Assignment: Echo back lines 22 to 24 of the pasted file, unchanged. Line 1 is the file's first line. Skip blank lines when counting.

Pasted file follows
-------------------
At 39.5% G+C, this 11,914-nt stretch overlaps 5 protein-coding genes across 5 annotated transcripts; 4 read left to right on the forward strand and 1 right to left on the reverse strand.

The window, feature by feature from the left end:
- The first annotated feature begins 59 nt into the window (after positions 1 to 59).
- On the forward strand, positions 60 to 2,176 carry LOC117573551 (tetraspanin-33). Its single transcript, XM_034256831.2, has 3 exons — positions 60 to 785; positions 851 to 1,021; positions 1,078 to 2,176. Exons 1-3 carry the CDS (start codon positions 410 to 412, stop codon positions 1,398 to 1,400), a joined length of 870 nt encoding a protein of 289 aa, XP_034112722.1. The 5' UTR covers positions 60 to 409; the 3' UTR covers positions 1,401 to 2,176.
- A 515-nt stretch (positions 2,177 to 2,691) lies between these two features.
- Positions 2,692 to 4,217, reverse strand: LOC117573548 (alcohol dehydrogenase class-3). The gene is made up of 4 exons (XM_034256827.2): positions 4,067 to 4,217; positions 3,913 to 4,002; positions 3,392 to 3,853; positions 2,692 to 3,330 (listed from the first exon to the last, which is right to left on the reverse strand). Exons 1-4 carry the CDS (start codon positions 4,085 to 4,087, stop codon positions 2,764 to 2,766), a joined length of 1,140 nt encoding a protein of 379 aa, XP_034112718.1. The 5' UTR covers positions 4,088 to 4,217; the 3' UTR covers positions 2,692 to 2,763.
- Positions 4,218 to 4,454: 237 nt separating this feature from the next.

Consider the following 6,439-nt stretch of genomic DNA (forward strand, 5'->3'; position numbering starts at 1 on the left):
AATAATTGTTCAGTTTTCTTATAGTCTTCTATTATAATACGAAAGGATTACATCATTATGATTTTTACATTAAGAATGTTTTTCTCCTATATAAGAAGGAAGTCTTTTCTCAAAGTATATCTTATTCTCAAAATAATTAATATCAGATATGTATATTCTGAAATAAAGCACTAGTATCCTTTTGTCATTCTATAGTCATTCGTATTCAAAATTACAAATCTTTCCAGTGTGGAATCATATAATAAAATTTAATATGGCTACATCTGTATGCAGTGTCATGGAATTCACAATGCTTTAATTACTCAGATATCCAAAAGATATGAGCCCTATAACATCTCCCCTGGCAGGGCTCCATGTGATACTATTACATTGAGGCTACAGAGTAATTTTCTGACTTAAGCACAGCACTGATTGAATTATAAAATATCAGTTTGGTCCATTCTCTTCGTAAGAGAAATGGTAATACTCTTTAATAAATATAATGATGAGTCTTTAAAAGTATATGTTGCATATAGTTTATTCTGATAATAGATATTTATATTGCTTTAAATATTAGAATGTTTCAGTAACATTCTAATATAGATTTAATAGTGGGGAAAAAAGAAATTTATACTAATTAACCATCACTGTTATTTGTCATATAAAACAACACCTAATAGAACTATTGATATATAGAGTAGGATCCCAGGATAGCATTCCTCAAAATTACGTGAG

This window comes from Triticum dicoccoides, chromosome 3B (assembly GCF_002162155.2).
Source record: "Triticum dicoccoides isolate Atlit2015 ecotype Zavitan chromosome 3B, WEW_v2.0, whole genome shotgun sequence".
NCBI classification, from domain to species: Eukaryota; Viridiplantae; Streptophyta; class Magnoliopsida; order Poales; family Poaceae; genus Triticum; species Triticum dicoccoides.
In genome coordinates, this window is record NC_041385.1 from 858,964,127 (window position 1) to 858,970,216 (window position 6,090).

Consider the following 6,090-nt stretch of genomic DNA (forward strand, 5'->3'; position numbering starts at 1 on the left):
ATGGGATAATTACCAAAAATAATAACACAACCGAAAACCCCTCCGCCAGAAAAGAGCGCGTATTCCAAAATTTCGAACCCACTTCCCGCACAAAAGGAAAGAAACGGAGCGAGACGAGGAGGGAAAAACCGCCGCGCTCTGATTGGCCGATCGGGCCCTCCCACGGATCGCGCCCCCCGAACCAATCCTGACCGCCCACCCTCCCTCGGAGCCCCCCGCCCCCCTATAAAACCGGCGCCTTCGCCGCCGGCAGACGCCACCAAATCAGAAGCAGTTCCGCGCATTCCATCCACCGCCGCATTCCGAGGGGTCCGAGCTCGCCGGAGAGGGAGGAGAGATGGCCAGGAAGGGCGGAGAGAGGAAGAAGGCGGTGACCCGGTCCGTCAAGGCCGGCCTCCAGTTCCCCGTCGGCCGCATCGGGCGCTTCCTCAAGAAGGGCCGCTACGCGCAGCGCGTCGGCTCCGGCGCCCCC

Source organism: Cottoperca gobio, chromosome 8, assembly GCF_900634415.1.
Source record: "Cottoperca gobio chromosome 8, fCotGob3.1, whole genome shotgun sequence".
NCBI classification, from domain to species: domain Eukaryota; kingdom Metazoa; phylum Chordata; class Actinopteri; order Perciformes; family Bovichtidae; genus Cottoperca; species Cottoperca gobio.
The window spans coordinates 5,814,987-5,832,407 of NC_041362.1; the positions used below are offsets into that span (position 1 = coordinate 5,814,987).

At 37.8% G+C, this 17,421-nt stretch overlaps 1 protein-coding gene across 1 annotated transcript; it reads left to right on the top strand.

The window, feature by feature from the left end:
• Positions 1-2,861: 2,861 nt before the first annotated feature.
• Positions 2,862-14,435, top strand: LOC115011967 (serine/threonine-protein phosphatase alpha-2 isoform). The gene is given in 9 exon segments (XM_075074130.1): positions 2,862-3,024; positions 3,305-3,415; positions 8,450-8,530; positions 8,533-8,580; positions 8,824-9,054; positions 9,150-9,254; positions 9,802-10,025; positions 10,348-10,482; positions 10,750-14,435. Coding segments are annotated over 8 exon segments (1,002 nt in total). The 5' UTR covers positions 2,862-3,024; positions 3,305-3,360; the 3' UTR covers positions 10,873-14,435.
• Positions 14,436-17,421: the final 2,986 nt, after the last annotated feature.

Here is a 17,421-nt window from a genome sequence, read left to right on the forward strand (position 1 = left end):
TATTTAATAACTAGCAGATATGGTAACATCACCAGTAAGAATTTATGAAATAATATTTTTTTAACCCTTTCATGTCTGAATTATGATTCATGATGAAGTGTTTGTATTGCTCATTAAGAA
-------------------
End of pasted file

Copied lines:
• Positions 1-2,861: 2,861 nt before the first annotated feature.
• Positions 2,862-14,435, top strand: LOC115011967 (serine/threonine-protein phosphatase alpha-2 isoform). The gene is given in 9 exon segments (XM_075074130.1): positions 2,862-3,024; positions 3,305-3,415; positions 8,450-8,530; positions 8,533-8,580; positions 8,824-9,054; positions 9,150-9,254; positions 9,802-10,025; positions 10,348-10,482; positions 10,750-14,435. Coding segments are annotated over 8 exon segments (1,002 nt in total). The 5' UTR covers positions 2,862-3,024; positions 3,305-3,360; the 3' UTR covers positions 10,873-14,435.
• Positions 14,436-17,421: the final 2,986 nt, after the last annotated feature.